Skillagents: Post-Content Mindset

I recently completed the first mindset module in Skillagents, which identifies several problems with content-based courses. Content-based courses are traditional courses where an all-knowing educator spews knowledge of a topic that they know quite a bit about with the hope that learners will be able to regurgitate it back to them at a later date.

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The first problem is that with advent of the internet the content is everywhere, free, and its legitimacy is improving. For example universities like MIT are providing lectures and full courses for free digitally. That is tough competition, and learners are going to question why they need to pay X amount of dollars to hear you lecture when they can find comparable or better content in minutes on their phone.

The second problem with content-based courses or just content itself, is that there is no context. Real world context allows learners to absorb, retain, and apply new knowledge. Just think back to any of your previous lessons in education. A great deal of content has been lost, I am sure, because the necessary connections between information and application were not strong enough in the first place or regularly repeated in meaningful ways.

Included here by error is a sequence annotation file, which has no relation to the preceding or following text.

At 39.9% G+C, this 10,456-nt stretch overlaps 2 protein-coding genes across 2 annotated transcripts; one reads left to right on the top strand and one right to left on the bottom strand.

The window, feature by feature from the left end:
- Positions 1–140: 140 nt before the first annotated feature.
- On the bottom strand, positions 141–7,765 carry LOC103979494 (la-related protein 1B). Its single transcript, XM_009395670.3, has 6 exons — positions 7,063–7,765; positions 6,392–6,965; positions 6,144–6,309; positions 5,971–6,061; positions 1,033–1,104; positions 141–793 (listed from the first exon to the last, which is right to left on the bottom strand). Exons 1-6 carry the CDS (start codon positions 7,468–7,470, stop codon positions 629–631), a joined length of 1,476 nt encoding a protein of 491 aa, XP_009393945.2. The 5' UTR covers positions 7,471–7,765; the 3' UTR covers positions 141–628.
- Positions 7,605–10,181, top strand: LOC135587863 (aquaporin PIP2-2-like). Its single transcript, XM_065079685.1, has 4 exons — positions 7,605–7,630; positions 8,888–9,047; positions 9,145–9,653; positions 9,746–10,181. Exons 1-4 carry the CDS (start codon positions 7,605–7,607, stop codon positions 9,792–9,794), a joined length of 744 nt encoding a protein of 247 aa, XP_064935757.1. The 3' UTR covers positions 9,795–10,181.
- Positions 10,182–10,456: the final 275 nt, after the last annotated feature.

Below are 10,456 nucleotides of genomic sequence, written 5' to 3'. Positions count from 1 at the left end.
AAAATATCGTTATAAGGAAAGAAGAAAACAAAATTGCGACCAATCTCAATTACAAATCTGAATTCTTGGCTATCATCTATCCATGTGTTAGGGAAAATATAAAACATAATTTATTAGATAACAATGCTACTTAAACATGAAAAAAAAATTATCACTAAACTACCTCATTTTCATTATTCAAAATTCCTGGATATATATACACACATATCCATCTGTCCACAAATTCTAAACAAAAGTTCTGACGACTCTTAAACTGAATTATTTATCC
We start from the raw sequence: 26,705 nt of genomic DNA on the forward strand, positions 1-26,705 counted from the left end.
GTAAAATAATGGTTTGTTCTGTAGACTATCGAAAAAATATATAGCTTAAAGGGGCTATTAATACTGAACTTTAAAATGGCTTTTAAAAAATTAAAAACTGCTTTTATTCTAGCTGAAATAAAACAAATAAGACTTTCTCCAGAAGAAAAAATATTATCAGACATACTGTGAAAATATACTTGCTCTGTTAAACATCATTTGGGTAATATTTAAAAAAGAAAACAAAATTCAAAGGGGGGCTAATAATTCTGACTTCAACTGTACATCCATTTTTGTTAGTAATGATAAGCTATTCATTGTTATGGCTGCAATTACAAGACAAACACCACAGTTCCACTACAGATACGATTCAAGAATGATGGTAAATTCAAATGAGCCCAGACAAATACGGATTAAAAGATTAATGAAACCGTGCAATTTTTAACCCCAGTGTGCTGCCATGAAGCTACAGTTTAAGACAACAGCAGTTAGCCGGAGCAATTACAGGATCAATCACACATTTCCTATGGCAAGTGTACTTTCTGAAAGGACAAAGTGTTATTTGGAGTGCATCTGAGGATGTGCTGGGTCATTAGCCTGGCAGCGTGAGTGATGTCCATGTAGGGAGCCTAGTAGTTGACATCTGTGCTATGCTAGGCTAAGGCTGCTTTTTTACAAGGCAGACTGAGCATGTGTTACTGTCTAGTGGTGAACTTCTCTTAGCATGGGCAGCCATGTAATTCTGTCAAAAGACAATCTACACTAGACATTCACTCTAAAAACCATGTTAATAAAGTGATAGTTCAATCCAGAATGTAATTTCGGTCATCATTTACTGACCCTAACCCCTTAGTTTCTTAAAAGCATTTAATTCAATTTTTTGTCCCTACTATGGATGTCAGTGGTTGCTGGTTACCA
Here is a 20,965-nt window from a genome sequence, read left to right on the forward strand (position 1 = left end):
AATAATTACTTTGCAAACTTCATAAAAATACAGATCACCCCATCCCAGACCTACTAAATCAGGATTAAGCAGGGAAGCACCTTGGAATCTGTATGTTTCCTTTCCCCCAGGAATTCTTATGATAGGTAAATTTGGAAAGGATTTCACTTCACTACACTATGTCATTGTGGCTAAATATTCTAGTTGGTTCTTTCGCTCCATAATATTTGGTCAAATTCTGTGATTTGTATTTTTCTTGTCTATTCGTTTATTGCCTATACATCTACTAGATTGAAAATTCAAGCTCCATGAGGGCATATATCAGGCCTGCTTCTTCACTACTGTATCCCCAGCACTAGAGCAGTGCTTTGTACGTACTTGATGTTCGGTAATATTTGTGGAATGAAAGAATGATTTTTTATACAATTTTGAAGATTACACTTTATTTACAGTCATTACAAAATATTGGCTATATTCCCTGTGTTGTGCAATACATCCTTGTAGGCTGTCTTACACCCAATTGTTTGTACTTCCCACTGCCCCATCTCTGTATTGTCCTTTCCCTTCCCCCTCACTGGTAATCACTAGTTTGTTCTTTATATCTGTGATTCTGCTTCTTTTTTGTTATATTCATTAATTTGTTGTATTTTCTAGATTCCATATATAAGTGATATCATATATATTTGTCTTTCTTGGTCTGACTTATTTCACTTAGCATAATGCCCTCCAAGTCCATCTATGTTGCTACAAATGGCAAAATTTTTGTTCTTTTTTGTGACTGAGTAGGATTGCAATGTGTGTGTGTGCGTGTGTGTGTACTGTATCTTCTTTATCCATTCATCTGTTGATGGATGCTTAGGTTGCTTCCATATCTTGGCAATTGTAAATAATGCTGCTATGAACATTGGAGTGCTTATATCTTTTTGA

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The final problem with content-based courses is that they are not individualized. Generally, a one-size fits all mentality is used to ensure that learners with less experience in a certain topic are not left behind. The assumption that all learners are at a certain level, stifles motivation and opportunity for learners to engage with the content.

Content-based courses are everywhere, and they are hard to kill. I have experienced my share of content-based courses, and admittedly taught several content-based courses. The reason that these types of courses continue to persist is that the alternative takes time. To address the problems mentioned above, and create courses that are individualized, and which provide opportunities for real-world application takes time and skills. Time and skills that many educators or subject matter experts don’t have. Therefore it is the role of a quality instructional designer to guide those with valuable content in creating a course where the value of the course is understood to the learner throughout the course. This idea of value is one of the keys to a course’s success, and is achieved by creating a lifelong effect on the learner through the meaningful real-world application of lessons learned.

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